* When Dr Floyd is apologizing to his daughter for not been present for her birthday, there’s a new insert of the Space Station contemplating the Earth, almost foreshadowing the Starchild…
* Cutted down the exhaustive instructions to use the zero gravity bathroom. It has a meaning I’m aware of, but only delays the fast pacing I’ve intended.
* The trip to the moon has been re-edited to synchronize… “Trip to the Moon” (duh!), cutting out a lot to make the scene more active and faster in pacing. Color correction was exercised on some shots, as well as a discrete lensflare to denote depth.
The moonbus is travelling in the same optical direction for the first time! Some of the aereal shots have been flipped, in order to avoid innecesary and awful axis jumps.
* When Dr Floyd’s ship is arriving to Tycho Crater, some dialogs are heard while the ship is traveling instead of while the crew is eating. Most of the eating part of the scene is gone for good. The semiotic message is still there, in this scene as well as in the one before this one, so it was trimmed down.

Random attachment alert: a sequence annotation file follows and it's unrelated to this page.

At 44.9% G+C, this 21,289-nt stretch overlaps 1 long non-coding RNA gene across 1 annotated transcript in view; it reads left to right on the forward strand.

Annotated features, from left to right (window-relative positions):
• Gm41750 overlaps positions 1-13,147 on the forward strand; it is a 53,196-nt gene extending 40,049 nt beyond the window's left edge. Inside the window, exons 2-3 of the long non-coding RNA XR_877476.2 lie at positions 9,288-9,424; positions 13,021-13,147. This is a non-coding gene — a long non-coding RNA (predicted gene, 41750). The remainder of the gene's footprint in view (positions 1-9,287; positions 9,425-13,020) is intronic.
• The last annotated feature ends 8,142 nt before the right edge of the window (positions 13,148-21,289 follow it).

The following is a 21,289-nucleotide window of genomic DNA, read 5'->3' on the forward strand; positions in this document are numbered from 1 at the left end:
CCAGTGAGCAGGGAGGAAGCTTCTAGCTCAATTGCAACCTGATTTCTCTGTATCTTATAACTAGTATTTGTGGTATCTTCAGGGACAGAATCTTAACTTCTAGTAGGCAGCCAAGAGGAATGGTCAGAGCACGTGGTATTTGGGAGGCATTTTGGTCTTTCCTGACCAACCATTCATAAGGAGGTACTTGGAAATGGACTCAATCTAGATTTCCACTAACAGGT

* The Second Monolyth is more frightening now…
* In the “18 Months Later” secuence, the BBC Interview begins to be heard in the second shot of the Discovery I, while in a general shot. Now the scene feels more claustrophobic, so the astronauts are techonolical prisioners.
* The jogging scene has been postponed and cutted down for faster pacing. Honestly, I think this part is far too long for enjoy. Ironically, Kubrick wanted it to be even longer but I chose not to do it his way.
* Poole’s parents message comes later, just before HAL’s and Bowman’s chat on the sketches.
* The Mission Control Message audio is edited in a modern way, trimming down a little of dead time. The rest of the scene is just perfect and I didn’t touch it.
* The intermission is just the same. What else?
* Shorter HAL attack. It’s trilling now!
* Parallel montage with Poole’s dead body rescue against HAL hesitating whether or not to kill hibernized crew members…
* Once Bowman gets Poole’s body, HAL proceeds to kill the scientists… or letting them die? Overhauled biodata with vital organs termograph and a neuroscan, depicting the main organs failture due HAL’s intervention… or was that an accident HAL let happen? [This fx are courtesy of Benishe, who gave me the idea while in a long conversation on this film]
* When HAL stops “this conversation”, we can hear Bowman’s voice when the EVA is in front of the Discovery, almost giving the impression of a begging astronaut, like if Poole’s body was an offering before HAL.
* A small cut to show continuity when Bowman discards Poole’s body. Also, a little remorse by Bowman when discarding it by using Kuleshov exercise.